Forum talks racial healing

Coun. Rebecca Johnson, co-chair of Diversity Thunder Bay, speaks at the beginning of a community conversation hosted Monday in Thunder Bay, where participants talked about the racial divide that exists in the city.

Racism is more than just a conceptual issue or topic. For people who encounter it, racism becomes a personal experience.

That was one of the prevailing themes that emerged from a conversation encouraging participants from across Thunder Bay to talk about how to bridge the racial divide.

The first of two sessions was held Monday at Lakehead University with about 80 people in attendance, including a group of grades 7 and 8 students from Westmount Public School. A second followed in the evening at Ka-Na-Chi-Hih.

Participants also spoke of deep-seeded racial tension in Thunder Bay, a desire for a safe community for all and skepticism about whether racism can ever be eradicated.

Coun. Rebecca Johnson, co-chair of Diversity Thunder Bay and member of the city’s Anti-Racism and Respect Advisory Committee, said there needs to be action.

“Is racism prevalent in Thunder Bay? Is it increasing? I don’t know that it’s increasing but it’s not decreasing,” Johnson said.

“I think that when we start looking at some of the incidents we have, we have to make some changes.”

Aftab Erfan, the session facilitator, said dialogue is needed to bridge racial and cultural divides.

“We want to bring together voices that don’t normally speak to each other,” Erfan said.

“We know that in Thunder Bay, and really actually all through North America and around the world, there’s this division of people who are different from each other racially, culturally and around religious lines. The idea of this dialogue is the more they don’t talk to each other, the bigger the gaps will be between them.”

The session used a method where participants stood in the centre of the room, where they were able to move around to show whether they agreed with each speaker.

When people agreed, they were encouraged to move closer to that speaker. If they disagreed, they were asked to step away.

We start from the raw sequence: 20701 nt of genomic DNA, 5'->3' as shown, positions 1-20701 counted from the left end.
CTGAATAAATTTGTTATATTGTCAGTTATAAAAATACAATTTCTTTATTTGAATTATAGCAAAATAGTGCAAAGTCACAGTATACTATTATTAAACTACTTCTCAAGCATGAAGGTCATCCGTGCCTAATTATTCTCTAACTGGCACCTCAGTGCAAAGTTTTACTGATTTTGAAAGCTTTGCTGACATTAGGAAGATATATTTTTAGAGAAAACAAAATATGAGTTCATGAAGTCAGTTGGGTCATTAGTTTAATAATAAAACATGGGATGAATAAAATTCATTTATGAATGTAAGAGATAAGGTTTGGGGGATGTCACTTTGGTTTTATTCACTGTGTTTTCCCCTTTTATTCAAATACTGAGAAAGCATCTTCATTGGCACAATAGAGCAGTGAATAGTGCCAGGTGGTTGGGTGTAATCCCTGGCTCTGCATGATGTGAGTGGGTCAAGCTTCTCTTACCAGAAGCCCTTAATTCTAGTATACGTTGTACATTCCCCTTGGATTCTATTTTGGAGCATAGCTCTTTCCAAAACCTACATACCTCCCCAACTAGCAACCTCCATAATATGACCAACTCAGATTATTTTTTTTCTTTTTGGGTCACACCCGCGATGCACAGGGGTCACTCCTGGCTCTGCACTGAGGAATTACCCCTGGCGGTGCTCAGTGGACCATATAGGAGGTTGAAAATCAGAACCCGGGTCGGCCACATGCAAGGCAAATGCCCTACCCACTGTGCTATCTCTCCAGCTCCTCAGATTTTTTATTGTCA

“It’s not a panel discussion or experts telling you how to deal with cultural differences, it’s people speaking in their own voice to each other,” Erfan said.

“We get a quick sense of what the different views are, where are the differences and what people are really thinking and feeling. We’ll have a deeper conversation than we would have just sitting around the dinner table and potentially getting into a fight.”

The participants also spoke about the importance of embracing diversity and differences, rather than requiring minority groups feel required to adapt to become part of a mainstream culture.

It’s through talking and learning that racism can be addressed, Johnson said.

Policies passed by any level of government aren’t necessarily effective, she added.

“The way we really address racism and make change is one-on-one,” Johnson said. “To just carte blanche say we’re going to have a new bylaw or something, it doesn’t work. You can’t teach people but you can have dialogues and conversations.”

(6) comments

OhGod Make it stop

It boils down to this..."white people" look at the natives and all they can see is someone getting government money and all the opportunities in the world...just for being aboriginal. OK - in their minds, that's enough reason for some degree of resentment....but to see those funds and opportunities wasted in the manner that they see demonstrated time and time again on the streets of TBay...well, it's just more than they can see past.
Conversely, a lot of the aboriginals see the white guys as patronizing, condescending, unaware of the realities facing natives these days...and occasionally, out-and-out racism and pure hostility. Would you feel inclined to be social with feelings like that bubbling under the surface?
One side is jealous and resentful...the other side feels persecuted at many levels.
My two cents, anyways.

Myles Penny

I am of the opinion that "diversity" is tearing Canada apart, rather than drawing us together, but no one wants to address this concern.

And, I don't believe they are looking at what causes racism, especially in Thunder Bay. Might those that are deemed "racist" have a reason for it, however my minuscule this reason may be. Might one party have to make a few changes to draw these "racist s" closer? There are 2 sides to every story.


Very good points.

The Corporation of the City of Thunder Bay, for example, likes to promote it self as an equal opportunity employer. However, this corporation doesn't put it's money where it's mouth is.

There are far too many examples of racism, sexism, agism and other aspects of human rights and employment standards violations that are committed by this corporation to list here. These ongoing acts only fuel the racism and other divisions in this community.

Khan K.

I guess when you support a "seminar series" titled "The White Problem" are you really the person to spearhead the discussion?


The last person I will accept anything from is Rebecca Johnson. She was one of the most vocal counselors who wanted Grandview Lodge and Dawson Court closed. This act casted aside those seniors who built this community and in some cases defended this city/province/country.

As I have mentioned several times before, the closure of these two Homes for the Aged was not about money like her and her fellow counselors preached. Those borrowed funds were directed to other projects.

Now she's co-chair of Diversity Thunder Bay and member of the city’s Anti-Racism and Respect Advisory Committee? What a complete joke. The sooner this councilor is elected off of City Council the better.

All members of this community deserve to be treated with respect whether they're First Nations, Elderly, or any other group.

Joe Bush


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